The reason must be that you don't reset the str object after each recursive call to SearchWord:

if (IsSafe(M, N, row, col, visited) && boggle[row,col] == edge.Key)
{
SearchWord(edge.Value, boggle, row, col, visited, str.Append(edge.Key));
}


You must remove the previous char before the next boggle[row, col] is tested in the recursive call.

   if (IsSafe(M, N, row, col, visited) && boggle[row,col] == edge.Key)
{
SearchWord(edge.Value, boggle, row, col, visited, str.Append(edge.Key));
str.Length--;
}


  if (IsSafe(M, N, i, j, visited))
{
visited[i, j] = true;


I see no reason for this check, because you know that it's safe from the previous recursion:

if (IsSafe(M, N, row, col, visited) && boggle[row,col] == edge.Key)
{
SearchWord(edge.Value, boggle, row, col, visited, str.Append(edge.Key));


    if (IsSafe(M, N, i, j, visited))
{
visited[i, j] = true;

foreach (var edge in child.Edges)
{
for (int row = i - 1; row <= i + 1; row++)
{
for (int col = j - 1; col <= j + 1; col++)
{
if (IsSafe(M, N, row, col, visited) && boggle[row,col] == edge.Key)
{
SearchWord(edge.Value, boggle, row, col, visited, str.Append(edge.Key));
}
}
}

}

visited[i, j] = false;
}


I think there is a possibility for optimization here: Instead of iterating all the edges on the current node it is only necessary to test those where boggle[row, col] is safe:

  // if (IsSafe(M, N, i, j, visited))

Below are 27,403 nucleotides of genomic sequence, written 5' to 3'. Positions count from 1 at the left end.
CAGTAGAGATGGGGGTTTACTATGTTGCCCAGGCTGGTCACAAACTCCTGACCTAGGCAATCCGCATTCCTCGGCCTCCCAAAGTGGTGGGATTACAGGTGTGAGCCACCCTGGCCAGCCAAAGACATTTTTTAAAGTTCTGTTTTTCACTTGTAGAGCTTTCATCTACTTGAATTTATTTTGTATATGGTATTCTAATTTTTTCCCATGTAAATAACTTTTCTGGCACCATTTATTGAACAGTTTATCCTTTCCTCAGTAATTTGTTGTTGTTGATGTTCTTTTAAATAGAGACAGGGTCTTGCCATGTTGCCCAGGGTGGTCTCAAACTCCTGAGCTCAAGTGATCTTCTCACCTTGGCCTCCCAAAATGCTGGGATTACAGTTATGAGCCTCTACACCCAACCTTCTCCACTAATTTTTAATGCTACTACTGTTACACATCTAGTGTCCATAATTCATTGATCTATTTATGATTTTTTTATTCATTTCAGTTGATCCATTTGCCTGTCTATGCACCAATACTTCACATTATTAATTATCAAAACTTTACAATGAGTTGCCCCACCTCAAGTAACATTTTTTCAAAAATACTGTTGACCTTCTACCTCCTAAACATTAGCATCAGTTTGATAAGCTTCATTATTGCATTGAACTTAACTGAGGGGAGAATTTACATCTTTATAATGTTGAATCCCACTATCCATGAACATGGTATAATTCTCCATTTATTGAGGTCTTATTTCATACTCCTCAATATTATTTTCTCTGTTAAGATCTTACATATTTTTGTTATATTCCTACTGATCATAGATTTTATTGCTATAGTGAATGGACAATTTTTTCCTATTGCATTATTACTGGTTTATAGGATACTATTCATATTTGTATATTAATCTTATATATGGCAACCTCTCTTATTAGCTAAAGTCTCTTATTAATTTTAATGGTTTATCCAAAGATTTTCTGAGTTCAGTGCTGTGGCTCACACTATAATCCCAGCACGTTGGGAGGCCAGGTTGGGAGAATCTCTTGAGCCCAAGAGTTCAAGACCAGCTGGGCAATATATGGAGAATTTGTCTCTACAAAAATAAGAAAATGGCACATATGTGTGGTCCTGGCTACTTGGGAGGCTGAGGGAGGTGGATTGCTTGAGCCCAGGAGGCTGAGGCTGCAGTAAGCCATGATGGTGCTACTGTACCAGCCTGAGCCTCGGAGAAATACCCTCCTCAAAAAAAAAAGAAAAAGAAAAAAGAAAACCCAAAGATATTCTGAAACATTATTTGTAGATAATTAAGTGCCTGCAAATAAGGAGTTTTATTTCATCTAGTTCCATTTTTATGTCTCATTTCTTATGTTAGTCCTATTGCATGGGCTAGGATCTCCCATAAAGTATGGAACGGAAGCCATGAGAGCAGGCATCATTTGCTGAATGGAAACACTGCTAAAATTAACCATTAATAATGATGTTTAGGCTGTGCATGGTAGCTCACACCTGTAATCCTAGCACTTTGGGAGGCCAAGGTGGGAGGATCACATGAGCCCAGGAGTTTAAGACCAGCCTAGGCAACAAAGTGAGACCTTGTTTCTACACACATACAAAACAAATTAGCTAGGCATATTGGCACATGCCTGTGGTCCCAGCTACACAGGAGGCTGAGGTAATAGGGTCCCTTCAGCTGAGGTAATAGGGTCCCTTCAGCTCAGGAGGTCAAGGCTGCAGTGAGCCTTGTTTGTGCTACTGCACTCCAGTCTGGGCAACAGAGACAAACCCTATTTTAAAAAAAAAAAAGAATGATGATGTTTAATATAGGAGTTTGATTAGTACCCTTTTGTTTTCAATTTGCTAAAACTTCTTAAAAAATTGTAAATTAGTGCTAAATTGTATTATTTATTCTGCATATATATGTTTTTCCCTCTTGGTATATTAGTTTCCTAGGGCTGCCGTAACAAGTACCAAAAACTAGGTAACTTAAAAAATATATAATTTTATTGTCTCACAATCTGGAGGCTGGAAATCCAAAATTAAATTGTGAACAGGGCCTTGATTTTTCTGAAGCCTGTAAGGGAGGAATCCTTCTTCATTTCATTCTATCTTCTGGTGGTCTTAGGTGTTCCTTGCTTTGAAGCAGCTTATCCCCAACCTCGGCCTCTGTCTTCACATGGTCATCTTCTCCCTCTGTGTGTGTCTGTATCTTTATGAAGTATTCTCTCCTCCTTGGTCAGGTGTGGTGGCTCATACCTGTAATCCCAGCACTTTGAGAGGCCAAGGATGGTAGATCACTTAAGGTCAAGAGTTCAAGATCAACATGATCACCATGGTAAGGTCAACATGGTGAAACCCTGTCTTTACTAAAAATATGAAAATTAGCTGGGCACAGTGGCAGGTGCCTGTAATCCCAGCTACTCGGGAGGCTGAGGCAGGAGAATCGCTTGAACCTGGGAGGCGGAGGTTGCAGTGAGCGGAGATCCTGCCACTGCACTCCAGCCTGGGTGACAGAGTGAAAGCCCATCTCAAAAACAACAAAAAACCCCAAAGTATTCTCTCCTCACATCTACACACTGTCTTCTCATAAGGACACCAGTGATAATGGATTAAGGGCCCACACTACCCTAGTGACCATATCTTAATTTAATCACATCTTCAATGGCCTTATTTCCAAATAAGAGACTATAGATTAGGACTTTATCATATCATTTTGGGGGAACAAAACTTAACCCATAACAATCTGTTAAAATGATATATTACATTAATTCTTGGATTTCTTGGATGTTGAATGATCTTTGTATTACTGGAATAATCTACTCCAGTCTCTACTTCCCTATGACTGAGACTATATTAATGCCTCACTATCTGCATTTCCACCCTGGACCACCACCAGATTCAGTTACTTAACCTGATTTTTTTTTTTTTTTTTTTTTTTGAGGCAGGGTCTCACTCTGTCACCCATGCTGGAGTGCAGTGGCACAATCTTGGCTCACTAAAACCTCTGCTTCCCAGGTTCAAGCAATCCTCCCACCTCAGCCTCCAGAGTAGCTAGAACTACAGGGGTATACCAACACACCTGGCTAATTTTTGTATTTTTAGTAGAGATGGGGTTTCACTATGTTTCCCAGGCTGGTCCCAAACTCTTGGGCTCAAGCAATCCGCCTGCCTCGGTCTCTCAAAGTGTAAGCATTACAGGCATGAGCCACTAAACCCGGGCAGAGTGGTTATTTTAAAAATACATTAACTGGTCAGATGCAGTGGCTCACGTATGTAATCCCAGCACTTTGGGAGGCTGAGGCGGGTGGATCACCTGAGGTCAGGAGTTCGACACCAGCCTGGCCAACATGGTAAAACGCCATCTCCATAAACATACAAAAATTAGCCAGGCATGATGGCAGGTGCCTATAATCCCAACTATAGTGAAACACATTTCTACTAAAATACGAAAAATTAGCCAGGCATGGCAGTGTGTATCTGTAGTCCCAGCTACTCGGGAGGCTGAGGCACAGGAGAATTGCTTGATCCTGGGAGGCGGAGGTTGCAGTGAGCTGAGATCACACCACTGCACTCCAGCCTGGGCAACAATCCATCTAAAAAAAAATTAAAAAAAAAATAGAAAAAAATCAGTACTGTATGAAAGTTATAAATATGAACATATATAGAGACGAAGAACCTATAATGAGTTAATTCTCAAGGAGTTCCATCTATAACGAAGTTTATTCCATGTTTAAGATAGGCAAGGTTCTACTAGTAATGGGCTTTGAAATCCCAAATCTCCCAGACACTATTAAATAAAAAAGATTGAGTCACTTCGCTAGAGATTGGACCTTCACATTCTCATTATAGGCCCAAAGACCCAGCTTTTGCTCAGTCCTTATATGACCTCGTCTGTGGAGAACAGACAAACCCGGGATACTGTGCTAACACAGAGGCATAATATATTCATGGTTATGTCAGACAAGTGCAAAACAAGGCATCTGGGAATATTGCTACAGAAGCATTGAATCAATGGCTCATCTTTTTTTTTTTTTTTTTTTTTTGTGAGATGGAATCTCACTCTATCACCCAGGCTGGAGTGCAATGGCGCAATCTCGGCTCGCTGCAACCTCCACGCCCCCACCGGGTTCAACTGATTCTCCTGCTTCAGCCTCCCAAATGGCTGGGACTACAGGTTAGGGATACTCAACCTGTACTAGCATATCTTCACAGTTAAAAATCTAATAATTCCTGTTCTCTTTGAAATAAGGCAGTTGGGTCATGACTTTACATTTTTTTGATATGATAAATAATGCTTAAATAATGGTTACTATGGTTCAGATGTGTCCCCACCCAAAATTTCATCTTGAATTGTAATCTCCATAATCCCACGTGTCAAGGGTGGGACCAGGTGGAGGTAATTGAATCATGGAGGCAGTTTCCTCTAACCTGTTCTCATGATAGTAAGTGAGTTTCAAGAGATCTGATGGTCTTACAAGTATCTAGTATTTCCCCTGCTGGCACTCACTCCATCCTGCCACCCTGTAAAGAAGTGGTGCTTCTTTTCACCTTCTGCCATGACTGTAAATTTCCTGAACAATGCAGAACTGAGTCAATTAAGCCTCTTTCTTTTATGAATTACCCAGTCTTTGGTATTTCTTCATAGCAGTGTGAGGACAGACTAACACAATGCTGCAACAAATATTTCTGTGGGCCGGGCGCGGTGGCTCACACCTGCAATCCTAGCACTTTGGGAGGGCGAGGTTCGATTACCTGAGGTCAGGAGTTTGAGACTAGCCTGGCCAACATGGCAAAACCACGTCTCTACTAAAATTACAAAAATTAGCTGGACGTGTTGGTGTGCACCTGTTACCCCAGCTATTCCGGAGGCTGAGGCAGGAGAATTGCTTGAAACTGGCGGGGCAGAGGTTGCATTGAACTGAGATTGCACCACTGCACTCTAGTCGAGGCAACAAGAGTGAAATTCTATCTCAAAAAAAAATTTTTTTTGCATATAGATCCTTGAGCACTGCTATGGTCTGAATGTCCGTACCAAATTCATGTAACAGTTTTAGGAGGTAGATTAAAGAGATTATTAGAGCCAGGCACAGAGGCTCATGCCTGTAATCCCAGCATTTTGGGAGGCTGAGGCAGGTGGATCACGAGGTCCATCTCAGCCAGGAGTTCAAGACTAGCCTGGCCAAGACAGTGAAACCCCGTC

{
visited[i, j] = true;

//foreach (var edge in child.Edges)
{
for (int row = i - 1; row <= i + 1; row++)
{
for (int col = j - 1; col <= j + 1; col++)
{
if (IsSafe(M, N, row, col, visited))
{
char key = boggle[row, col];
if (child.Edges.TryGetValue(key, out TrieNode edge))
{
SearchWord(edge, boggle, row, col, visited, str.Append(key));
str.Length--;
}
}
}

}
}

visited[i, j] = false;
}


So a gentle rewriting of SearchWord - eliminating the need for IsSafe() could be:

private void SearchWord(TrieNode child, char[,] boggle, int i, int j, bool[,] visited, StringBuilder str)
{
if (child.IsTerminal)
{
Console.WriteLine(str.ToString());
}

int M = boggle.GetLength(0);
int N = boggle.GetLength(1);

int minRow = Math.Max(0, i - 1);
int maxRow = Math.Min(M, i + 2);
int minCol = Math.Max(0, j - 1);
int maxCol = Math.Min(N, j + 2);

visited[i, j] = true;

for (int row = minRow; row < maxRow; row++)
{
for (int col = minCol; col < maxCol; col++)
{
if (visited[row, col])
continue;

char key = boggle[row, col];
if (child.Edges.TryGetValue(key, out TrieNode edge))
{
SearchWord(edge, boggle, row, col, visited, str.Append(key));
str.Length--;
}
}
}

visited[i, j] = false;
}


Besides that I have the usual "complaints" about naming, mixing test and implementation, not repeating yourself, the benefits of creating a proper class as with the other version - and it's of course sloppy just to write the result to the console, instead of returning it.

In order to make it more C#-style you could rewrite it, so the api looks like:

public IEnumerable<string> FindWords(char[,] boggle, Trie root)


and:

private IEnumerable<string> SearchWord(TrieNode child, char[,] boggle, int i, int j, bool[,] visited, StringBuilder str)


and then use yield return str.ToString() when ever a word is found.

• I noticed you use indentations of 2 spaces. The default is 4 on CR, if I'm not mistaken. You find this to have improved readability? – dfhwze Jun 30 '19 at 17:08
• 2 spaces does stimulate the use of nested 'for if do while do do if '.. blocks :-p – dfhwze Jun 30 '19 at 17:16
• As always amazing review. I wasn't sure about the return value I guess you are right. – Gilad Jun 30 '19 at 17:17
• It does add readability for such cases. The question is whether such cases should be rewritten in their entirety :) But this is out of scope of this OP/Answer. I will stop polluting your comments :p – dfhwze Jun 30 '19 at 17:27